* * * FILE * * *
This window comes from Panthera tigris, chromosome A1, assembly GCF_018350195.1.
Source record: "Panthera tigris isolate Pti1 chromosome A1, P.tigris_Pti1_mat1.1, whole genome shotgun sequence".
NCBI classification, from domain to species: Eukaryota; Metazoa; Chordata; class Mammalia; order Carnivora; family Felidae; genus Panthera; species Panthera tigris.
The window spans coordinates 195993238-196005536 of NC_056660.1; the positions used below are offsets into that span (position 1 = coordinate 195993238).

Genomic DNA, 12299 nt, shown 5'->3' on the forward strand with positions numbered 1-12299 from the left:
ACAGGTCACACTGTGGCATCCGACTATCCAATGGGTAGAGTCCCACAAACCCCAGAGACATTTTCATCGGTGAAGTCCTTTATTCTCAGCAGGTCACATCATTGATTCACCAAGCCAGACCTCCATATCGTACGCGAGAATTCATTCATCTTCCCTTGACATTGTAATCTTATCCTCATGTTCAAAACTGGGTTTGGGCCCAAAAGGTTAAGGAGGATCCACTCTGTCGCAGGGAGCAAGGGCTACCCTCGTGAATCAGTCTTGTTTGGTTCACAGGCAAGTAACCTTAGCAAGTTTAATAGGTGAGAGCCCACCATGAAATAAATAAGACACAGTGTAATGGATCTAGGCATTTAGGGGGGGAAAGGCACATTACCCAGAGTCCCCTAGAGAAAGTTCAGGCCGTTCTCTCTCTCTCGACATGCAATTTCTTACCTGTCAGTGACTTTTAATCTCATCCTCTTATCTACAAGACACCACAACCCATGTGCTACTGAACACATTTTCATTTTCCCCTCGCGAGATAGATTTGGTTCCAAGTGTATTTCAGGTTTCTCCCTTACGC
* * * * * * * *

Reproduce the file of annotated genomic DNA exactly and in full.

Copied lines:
This window comes from Panthera tigris, chromosome A1, assembly GCF_018350195.1.
Source record: "Panthera tigris isolate Pti1 chromosome A1, P.tigris_Pti1_mat1.1, whole genome shotgun sequence".
NCBI classification, from domain to species: Eukaryota; Metazoa; Chordata; class Mammalia; order Carnivora; family Felidae; genus Panthera; species Panthera tigris.
The window spans coordinates 195993238-196005536 of NC_056660.1; the positions used below are offsets into that span (position 1 = coordinate 195993238).

Genomic DNA, 12299 nt, shown 5'->3' on the forward strand with positions numbered 1-12299 from the left:
ACAGGTCACACTGTGGCATCCGACTATCCAATGGGTAGAGTCCCACAAACCCCAGAGACATTTTCATCGGTGAAGTCCTTTATTCTCAGCAGGTCACATCATTGATTCACCAAGCCAGACCTCCATATCGTACGCGAGAATTCATTCATCTTCCCTTGACATTGTAATCTTATCCTCATGTTCAAAACTGGGTTTGGGCCCAAAAGGTTAAGGAGGATCCACTCTGTCGCAGGGAGCAAGGGCTACCCTCGTGAATCAGTCTTGTTTGGTTCACAGGCAAGTAACCTTAGCAAGTTTAATAGGTGAGAGCCCACCATGAAATAAATAAGACACAGTGTAATGGATCTAGGCATTTAGGGGGGGAAAGGCACATTACCCAGAGTCCCCTAGAGAAAGTTCAGGCCGTTCTCTCTCTCTCGACATGCAATTTCTTACCTGTCAGTGACTTTTAATCTCATCCTCTTATCTACAAGACACCACAACCCATGTGCTACTGAACACATTTTCATTTTCCCCTCGCGAGATAGATTTGGTTCCAAGTGTATTTCAGGTTTCTCCCTTACGC